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Posted 29 May 2009 - 07:07 PM

i see a fair number of seeping toyota oil pans at work, mostly on the V6's though. its just a silicone gasket material that seals them into place and its easy to do at home.

#14 Bikeman982

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Posted 31 May 2009 - 02:31 AM

Hey guys, sorry to resurrect an old thread, but I really need some opinion.

I'm trying to replace the oil pan gasket on my 95 Corolla 3spd auto with 4AFE engine. I've done this on my Integra before and thought that it would be just as easy, but boy I was wrong.

In order to take the pan out, I have to take not only the plastic splash shield/belly pan, but also the center cross member and the exhaust front pipe (between the pre cat and the secondary cat). The cross member cannot be removed unless you unbolt the rear transmission mount, and it is blocked by the power steering system. I tried loosening the mount and lift the engine up a bit, but the entire car would be lifted along.

Oh, the stiffener plate that bind the engine and the transmission together has a bolt that won't be reachable unless you either drop the center cross member or lift the engine up. The only way to do it right now is to drop the sub frame of the car, or disconnect a few (2 or more I think) engine mount and lift the engine / transmission, up slightly.

I'm thinking about giving up and live with the leak, after spending 4 evening trying to get it to come off.

For those of you who have done it in the past, how did you take it out? On the equivalent of the 7AFE 1.8L engine, it is the equivalent of replacing the upper oil pan gasket.

For those who go to the shop and have them replace it, how much was the labor (how many hours)?

The 1.8L 7A-FE engine does not have the aluminum stiffener plate.
I haven't changed an oil pan when the engine is still installed.
I have changed them on engines before I put them in a car, or after I have pulled an engine out.
Can you just drop the pan without removing it and scraping the old gasket off and putting the new gasket around the oil pan (rotate it as necessary)??

#15 Bikeman982

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Posted 31 May 2009 - 02:34 AM

Hey guys, sorry to resurrect an old thread, but I really need some opinion.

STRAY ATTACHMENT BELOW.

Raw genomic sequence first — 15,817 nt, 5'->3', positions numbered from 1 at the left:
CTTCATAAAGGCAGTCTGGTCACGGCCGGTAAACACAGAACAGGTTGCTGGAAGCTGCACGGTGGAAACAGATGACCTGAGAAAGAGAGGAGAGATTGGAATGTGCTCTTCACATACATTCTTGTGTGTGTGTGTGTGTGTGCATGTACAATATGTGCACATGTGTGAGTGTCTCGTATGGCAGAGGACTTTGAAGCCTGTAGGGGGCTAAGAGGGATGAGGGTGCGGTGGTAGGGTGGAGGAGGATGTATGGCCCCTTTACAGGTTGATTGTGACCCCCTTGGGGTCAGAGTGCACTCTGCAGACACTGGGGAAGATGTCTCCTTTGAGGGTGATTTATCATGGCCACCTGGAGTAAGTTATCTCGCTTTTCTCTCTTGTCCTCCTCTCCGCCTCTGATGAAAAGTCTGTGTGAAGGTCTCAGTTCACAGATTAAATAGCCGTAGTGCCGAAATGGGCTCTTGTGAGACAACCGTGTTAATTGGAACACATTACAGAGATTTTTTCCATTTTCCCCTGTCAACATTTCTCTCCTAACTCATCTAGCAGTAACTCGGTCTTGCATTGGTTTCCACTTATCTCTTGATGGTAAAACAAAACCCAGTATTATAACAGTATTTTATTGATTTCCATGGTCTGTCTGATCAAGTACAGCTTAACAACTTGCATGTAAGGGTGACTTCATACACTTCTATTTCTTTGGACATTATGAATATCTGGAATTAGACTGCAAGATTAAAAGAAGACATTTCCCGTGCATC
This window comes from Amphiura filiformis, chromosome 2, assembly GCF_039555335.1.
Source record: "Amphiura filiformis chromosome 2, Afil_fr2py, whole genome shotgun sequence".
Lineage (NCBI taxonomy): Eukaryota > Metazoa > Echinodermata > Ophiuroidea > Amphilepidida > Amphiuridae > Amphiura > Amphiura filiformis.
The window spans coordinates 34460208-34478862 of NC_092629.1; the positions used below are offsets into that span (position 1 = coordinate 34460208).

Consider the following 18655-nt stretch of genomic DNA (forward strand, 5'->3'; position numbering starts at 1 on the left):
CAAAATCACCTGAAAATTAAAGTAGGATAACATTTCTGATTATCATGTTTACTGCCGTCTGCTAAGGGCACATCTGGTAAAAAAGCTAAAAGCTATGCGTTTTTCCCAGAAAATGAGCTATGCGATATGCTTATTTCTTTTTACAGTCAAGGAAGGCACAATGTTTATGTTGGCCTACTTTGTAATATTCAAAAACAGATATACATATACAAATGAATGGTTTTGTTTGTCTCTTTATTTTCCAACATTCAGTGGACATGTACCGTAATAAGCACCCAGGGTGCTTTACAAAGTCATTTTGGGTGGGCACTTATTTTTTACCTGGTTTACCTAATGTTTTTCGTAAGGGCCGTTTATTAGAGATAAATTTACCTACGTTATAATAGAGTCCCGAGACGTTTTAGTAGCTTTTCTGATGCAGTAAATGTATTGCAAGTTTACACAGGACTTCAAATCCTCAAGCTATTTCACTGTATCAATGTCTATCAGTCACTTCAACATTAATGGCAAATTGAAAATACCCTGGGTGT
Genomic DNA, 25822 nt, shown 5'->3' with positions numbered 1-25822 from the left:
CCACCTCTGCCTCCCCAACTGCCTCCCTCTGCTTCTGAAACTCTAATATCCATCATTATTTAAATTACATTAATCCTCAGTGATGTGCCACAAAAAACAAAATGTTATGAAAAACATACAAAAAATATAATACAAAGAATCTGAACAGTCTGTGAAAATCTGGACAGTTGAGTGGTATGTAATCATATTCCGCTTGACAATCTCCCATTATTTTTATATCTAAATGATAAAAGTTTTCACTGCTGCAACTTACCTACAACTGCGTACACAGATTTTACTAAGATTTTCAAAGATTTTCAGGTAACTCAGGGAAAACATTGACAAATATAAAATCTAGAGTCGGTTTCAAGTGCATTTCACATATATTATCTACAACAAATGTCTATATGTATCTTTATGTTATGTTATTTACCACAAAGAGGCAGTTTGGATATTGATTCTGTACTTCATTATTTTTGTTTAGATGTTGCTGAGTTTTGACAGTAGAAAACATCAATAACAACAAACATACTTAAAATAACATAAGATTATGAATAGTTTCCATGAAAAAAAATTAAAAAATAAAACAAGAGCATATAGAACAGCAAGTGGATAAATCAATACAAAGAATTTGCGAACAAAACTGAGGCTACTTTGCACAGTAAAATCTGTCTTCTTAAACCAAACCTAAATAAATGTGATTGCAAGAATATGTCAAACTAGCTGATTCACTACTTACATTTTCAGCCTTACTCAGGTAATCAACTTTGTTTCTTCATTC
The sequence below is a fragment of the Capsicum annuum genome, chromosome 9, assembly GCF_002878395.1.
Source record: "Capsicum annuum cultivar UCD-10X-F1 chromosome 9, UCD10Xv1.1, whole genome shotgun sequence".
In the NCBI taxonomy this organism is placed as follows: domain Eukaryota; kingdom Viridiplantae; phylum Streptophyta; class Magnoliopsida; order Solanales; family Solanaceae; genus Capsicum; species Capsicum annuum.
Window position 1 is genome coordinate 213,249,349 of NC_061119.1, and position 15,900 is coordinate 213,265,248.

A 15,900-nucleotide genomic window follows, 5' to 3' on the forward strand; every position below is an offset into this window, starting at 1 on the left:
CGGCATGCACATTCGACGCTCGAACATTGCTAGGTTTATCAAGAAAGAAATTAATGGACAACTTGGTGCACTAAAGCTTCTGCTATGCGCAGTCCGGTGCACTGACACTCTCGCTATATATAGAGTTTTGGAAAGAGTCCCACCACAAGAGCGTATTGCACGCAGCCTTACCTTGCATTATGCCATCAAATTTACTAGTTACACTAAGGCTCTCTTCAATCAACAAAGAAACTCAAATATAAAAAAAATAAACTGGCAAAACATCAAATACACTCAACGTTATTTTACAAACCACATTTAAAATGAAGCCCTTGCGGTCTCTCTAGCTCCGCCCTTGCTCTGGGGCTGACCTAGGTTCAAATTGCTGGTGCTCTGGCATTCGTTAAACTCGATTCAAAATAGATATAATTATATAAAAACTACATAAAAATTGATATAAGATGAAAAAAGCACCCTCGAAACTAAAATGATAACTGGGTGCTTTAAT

I'm trying to replace the oil pan gasket on my 95 Corolla 3spd auto with 4AFE engine. I've done this on my Integra before and thought that it would be just as easy, but boy I was wrong.

In order to take the pan out, I have to take not only the plastic splash shield/belly pan, but also the center cross member and the exhaust front pipe (between the pre cat and the secondary cat). The cross member cannot be removed unless you unbolt the rear transmission mount, and it is blocked by the power steering system. I tried loosening the mount and lift the engine up a bit, but the entire car would be lifted along.

Oh, the stiffener plate that bind the engine and the transmission together has a bolt that won't be reachable unless you either drop the center cross member or lift the engine up. The only way to do it right now is to drop the sub frame of the car, or disconnect a few (2 or more I think) engine mount and lift the engine / transmission, up slightly.

I'm thinking about giving up and live with the leak, after spending 4 evening trying to get it to come off.

For those of you who have done it in the past, how did you take it out? On the equivalent of the 7AFE 1.8L engine, it is the equivalent of replacing the upper oil pan gasket.

For those who go to the shop and have them replace it, how much was the labor (how many hours)?


The 1.8L 7A-FE engine does not have the aluminum stiffener plate.
I haven't changed an oil pan when the engine is still installed.
I have changed them on engines before I put them in a car, or after I have pulled an engine out.
Can you just drop the pan without removing it and scraping the old gasket off and putting the new gasket around the oil pan (rotate it as necessary)??
You can just take the bolts off the front of the cross brace and lower it enough to give space between it and the oil pan.
What is the upper oil pan gasket??

Edited by Bikeman982, 31 May 2009 - 02:37 AM.